3. Yes. I want to see where it all goes. I don't quite get a sense of the urgency of the stakes, though - how is the relationship volatile?

  4. (Entry #13)
    There is no prominence to your main character. She is taking a backseat to Cassia. It may be beneficial to bring Tanya more to the front.

  5. No. I don't really get an idea about the stakes at hand, so that makes it harder to connect. I also don't feel the connection your MC has with the musicians. I'm confused about how their relationship is volatile and how it hurts others.

  6. I have a feeling this is a good, character-driven story. It sounds very Jodi Picoult. And frankly, because I tend to write character-driven vs. plot driven myself, I always struggle with how to put concrete/easy to understand conflict in the meat of the query. It seems you may be in this boat with me. :)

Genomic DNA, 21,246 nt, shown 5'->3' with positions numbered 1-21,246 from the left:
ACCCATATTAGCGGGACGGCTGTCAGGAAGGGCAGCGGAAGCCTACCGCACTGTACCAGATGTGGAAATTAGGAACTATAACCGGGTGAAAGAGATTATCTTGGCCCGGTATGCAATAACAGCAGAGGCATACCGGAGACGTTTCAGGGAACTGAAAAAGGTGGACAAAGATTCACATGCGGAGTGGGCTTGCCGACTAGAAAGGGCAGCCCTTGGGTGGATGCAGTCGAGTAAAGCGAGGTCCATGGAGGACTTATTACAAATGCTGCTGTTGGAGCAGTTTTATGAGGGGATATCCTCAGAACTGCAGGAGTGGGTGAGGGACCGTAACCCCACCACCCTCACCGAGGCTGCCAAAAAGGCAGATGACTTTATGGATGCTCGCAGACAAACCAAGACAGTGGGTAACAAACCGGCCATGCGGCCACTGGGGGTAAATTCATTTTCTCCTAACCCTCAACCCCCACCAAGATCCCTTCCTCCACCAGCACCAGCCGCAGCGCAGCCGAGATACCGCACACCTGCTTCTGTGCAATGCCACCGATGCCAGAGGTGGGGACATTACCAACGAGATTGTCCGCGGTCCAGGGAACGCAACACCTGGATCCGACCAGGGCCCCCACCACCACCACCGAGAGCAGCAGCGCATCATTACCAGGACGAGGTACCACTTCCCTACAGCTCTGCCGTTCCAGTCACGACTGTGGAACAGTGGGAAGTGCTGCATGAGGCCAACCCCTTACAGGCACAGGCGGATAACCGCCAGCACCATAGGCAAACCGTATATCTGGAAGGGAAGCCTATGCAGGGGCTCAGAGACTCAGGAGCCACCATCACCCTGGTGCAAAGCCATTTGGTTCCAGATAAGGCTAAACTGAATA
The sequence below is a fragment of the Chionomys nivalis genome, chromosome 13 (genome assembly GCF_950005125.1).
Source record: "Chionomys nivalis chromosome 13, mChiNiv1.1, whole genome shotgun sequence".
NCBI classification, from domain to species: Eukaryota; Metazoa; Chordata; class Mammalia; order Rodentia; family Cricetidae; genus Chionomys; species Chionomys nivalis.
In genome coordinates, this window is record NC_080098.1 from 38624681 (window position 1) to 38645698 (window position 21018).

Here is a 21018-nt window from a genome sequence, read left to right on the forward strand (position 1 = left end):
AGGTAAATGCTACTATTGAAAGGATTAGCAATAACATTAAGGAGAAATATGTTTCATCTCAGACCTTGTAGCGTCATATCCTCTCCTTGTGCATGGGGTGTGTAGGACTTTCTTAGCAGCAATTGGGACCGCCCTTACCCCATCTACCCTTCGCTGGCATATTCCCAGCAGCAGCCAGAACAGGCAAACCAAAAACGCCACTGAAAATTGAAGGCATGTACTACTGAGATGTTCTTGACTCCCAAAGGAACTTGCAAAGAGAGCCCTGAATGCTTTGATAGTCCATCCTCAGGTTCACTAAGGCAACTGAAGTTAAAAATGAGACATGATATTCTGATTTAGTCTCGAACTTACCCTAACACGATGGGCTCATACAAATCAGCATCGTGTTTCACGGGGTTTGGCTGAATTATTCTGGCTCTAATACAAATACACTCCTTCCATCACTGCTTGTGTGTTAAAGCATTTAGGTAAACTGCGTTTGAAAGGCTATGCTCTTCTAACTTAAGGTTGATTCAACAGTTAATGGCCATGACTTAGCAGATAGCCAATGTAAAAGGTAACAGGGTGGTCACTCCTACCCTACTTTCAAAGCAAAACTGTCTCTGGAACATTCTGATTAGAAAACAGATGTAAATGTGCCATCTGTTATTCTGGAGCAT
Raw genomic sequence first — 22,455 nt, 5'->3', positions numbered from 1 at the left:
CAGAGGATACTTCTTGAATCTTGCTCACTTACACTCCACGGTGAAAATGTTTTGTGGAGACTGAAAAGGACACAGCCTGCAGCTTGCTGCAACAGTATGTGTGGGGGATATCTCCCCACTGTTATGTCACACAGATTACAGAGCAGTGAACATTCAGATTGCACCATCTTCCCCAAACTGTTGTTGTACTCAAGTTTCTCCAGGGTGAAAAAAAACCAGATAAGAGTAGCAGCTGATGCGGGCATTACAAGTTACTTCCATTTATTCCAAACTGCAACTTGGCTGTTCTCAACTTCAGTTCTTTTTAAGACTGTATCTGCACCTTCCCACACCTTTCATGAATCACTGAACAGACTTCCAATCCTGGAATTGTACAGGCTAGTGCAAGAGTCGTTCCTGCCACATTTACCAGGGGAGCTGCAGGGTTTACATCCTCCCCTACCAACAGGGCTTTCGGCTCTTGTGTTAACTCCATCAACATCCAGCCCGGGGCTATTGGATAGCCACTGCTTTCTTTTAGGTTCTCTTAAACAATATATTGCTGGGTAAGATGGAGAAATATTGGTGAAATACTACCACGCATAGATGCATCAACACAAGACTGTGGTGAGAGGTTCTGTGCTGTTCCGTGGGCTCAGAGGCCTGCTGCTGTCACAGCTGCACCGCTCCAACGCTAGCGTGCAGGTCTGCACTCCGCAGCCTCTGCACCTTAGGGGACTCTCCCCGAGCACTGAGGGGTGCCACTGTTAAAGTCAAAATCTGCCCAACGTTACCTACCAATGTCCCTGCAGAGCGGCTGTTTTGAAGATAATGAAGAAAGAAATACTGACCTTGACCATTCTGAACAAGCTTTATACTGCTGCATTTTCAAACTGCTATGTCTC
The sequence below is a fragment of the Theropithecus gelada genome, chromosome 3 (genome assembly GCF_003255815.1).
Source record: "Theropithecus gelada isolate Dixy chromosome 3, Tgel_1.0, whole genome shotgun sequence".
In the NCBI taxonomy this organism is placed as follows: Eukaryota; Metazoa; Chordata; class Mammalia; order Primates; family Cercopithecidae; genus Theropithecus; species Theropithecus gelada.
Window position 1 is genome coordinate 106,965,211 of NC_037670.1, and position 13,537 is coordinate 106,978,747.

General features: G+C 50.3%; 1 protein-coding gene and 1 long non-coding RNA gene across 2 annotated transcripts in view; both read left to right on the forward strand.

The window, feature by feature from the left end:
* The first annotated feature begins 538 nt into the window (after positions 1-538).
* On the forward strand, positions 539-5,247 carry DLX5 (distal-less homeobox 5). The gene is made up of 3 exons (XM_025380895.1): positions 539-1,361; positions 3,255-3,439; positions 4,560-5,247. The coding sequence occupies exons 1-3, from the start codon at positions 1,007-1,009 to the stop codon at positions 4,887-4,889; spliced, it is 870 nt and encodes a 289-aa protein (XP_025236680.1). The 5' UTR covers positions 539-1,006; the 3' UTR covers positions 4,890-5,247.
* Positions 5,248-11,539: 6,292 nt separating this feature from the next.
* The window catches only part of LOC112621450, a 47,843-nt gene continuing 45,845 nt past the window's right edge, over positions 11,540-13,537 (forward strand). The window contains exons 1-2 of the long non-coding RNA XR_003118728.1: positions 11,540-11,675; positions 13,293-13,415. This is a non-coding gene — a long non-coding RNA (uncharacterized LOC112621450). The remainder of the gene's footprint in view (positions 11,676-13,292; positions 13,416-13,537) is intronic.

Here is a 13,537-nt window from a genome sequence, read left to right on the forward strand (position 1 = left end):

OK, here are a few things to consider:
    - you devote almost 2 full sentences to the Jesus-freak, but I had to read it twice to understand this was a friend of hers. Unless he is super important to the plot (in which case, he should have a name), I think you can cut some words about him and focus more on Cassia and Tanya.
    - The last few sentences are supposed to be a bang and I'm not feeling it because of the vague language. Cassia is mysterious, sure, and volatile, sure, but how does this impact Tanya and carry her story? What else does Tanya have to lose besides the acceptance of the musicians?
    - Consider this: I have no clear idea whether Tanya truly loves Cassia... if so, then her desire to help her lover should be greater than the acceptance of a group of musicians. If not, then why is it a struggle to let her go? Basically, what is so terrible about Cassia that makes this a personal dilemma for Tanya?